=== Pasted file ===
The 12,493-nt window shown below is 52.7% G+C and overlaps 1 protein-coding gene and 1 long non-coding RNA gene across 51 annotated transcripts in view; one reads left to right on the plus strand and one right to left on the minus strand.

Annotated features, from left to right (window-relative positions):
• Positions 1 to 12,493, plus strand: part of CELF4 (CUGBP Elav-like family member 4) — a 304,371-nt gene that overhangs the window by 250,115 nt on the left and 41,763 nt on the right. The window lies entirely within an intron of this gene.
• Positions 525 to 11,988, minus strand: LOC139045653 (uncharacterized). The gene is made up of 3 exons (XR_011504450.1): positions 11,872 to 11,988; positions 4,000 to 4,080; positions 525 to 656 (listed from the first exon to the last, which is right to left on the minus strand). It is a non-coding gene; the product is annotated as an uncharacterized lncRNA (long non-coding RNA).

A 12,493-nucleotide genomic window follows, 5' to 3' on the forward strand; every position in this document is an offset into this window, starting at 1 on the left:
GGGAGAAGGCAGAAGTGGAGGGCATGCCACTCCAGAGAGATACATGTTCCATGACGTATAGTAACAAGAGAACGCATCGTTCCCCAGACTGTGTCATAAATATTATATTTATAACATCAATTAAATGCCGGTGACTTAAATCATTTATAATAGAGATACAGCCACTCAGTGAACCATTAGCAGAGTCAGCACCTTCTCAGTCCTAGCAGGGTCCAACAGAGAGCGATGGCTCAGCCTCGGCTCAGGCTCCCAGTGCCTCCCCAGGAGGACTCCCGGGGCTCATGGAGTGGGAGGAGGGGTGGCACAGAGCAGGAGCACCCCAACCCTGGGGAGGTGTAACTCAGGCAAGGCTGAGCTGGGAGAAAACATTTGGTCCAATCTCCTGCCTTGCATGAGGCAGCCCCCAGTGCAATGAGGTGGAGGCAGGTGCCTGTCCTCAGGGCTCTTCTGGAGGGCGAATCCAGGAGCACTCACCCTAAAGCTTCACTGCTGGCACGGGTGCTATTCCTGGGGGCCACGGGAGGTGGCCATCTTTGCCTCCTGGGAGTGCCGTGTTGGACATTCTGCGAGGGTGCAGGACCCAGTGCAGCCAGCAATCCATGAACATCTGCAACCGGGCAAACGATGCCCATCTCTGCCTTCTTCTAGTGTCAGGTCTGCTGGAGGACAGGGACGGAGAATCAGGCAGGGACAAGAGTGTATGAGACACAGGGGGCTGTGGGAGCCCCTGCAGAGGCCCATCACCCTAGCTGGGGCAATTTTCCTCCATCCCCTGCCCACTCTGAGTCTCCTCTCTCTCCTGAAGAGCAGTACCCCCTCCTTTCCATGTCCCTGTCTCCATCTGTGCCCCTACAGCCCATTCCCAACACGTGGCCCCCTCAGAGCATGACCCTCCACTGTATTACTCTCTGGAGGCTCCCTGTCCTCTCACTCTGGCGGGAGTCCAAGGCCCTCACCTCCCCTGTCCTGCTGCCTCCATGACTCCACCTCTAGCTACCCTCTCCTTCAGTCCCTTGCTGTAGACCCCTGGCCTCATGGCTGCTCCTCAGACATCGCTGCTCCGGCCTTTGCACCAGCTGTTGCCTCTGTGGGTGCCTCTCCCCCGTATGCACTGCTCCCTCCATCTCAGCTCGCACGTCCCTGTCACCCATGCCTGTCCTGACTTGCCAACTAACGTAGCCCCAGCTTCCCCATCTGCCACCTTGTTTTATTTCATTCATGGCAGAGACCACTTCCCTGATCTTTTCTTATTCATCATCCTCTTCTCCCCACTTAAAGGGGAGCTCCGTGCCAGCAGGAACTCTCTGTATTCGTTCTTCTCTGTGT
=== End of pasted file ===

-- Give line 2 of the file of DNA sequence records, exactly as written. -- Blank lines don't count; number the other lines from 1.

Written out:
Annotated features, from left to right (window-relative positions):